Batumi ,Georgia a park with Greek colonnades in the early morning

Batumi, Georgia in the sun

Batumi, Georgia is our port of call on the following day. The sun shines and the air is chilly in the early morning as our guide leads on a walking tour of the city. As with all guides, Salome is very proud of her city and it is certainly putting on its Sunday best on this day. The buildings sparkle in the early morning sun, especially the odd folly with plans to become a hotel with a ferris wheel attached to the side high off the ground and a shiny spear pointing to the heavens. 

A Sunday church service

We walk through cobbled streets with well-kept houses and reach Neptune Square, a modern central square opposite the mosque. Service is beginning but we creep into the back of the church and watch the ceremony briefly, taking in the incense fumes and the devout crowd. 

Batumi Botanical Gardens

Then it’s a bus trip to the Botanical Gardens. These are 20 minutes drive outside the city and high in the mountains. We are lucky that our guide knows her plants and she takes us through the sections of the gardens divided into various geographical regions, including, surprisingly, Australia. The view down to Batumi city is spectacular.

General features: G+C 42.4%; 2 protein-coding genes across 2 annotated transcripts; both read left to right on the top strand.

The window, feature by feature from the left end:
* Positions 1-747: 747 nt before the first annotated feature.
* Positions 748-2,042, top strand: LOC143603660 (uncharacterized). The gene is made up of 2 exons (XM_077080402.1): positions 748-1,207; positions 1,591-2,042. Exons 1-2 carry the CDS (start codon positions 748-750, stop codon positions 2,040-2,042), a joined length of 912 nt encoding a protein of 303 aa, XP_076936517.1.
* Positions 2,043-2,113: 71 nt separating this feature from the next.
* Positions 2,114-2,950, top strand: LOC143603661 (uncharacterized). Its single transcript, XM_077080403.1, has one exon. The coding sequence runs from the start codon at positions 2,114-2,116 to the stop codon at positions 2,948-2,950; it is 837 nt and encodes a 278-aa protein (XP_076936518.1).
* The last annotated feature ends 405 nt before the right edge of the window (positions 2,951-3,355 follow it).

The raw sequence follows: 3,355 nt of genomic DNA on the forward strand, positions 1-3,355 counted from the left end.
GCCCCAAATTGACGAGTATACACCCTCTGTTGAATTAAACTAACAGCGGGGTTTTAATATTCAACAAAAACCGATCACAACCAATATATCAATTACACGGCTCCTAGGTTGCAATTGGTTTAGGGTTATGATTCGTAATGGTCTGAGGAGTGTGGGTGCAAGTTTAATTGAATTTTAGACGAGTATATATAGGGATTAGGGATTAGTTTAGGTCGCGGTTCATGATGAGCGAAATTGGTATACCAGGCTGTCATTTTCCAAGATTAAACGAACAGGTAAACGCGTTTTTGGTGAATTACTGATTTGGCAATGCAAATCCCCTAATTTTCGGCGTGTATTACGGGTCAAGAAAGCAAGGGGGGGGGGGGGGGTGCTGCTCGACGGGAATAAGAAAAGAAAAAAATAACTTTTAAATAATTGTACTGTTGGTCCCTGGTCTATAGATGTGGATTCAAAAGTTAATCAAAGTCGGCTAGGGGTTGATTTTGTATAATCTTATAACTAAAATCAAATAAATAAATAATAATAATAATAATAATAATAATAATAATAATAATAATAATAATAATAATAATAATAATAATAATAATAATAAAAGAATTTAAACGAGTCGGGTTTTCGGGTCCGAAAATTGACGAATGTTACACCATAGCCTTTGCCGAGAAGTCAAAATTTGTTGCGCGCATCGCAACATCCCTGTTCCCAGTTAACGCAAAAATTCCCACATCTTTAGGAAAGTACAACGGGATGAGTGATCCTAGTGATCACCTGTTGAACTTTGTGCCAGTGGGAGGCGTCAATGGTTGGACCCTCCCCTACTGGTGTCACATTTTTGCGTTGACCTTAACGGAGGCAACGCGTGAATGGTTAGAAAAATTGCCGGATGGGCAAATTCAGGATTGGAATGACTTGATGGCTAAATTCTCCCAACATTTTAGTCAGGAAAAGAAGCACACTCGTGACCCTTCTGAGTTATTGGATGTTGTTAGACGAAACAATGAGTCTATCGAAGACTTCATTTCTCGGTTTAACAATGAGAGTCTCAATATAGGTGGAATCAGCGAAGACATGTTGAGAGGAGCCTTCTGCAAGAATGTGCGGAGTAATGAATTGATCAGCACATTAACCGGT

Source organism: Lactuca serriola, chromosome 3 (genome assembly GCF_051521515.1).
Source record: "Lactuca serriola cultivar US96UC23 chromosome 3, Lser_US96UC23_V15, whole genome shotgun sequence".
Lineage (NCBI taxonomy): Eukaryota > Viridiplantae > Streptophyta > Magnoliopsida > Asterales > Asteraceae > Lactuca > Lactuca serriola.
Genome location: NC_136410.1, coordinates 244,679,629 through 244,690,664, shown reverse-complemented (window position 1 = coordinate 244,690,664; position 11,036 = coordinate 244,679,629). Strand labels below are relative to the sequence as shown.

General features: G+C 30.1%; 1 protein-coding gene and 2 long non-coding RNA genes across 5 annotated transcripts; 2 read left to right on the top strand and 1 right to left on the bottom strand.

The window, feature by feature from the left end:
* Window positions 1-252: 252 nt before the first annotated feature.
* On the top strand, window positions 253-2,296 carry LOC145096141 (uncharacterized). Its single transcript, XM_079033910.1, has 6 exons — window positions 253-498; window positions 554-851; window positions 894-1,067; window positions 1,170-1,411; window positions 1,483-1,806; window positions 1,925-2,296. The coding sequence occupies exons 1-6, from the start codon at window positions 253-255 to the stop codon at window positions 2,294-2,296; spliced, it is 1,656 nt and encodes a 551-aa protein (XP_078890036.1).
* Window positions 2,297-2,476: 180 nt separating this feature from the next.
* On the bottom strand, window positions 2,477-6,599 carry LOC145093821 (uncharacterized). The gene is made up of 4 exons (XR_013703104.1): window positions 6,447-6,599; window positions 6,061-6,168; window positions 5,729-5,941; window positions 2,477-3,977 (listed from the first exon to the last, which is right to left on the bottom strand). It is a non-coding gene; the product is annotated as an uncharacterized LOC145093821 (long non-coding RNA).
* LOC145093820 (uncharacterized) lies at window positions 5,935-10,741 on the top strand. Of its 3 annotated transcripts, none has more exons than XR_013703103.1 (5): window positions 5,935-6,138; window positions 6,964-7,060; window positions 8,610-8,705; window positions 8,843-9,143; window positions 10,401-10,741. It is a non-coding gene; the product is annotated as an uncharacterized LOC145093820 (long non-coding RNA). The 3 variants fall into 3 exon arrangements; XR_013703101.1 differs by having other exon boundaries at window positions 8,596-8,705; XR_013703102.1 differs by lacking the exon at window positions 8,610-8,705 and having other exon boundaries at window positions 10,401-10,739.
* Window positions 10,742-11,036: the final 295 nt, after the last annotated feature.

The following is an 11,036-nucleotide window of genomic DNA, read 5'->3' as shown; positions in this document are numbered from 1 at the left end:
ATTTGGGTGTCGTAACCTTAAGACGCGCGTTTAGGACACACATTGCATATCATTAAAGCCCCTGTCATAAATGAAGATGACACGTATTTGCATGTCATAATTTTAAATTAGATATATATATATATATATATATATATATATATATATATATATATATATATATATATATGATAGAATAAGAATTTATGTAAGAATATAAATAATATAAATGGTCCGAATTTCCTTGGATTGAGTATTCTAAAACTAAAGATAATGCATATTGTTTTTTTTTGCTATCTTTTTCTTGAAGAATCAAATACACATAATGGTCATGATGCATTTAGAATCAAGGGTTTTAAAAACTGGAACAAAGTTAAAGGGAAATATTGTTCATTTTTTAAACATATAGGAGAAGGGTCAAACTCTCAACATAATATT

Lunchtime has us back on board, then a walk through another part of the city, less salubrious, and a place of gambling houses, pawn houses and money exchanges. Batumi is apparently a paradise for Turks who cross the border to gamble and enjoy an alcoholic drink! Apart from tourism the city’s economy is based on oil refining and tea as the climate is ideal for tea plantations.

Special Performance

The afternoon offers a special performance of the Adjara Company of Song and Dance at the State Musical Centre. This has been organised for the ship’s passengers and proves to be a captivating performance. The Musical Centre is modern with good acoustics and the performance is a precise and colourful display of Georgian dance and music. We are treated to musicians and singers as well as dance performances and come away with a lasting memory of this part of Georgian culture.


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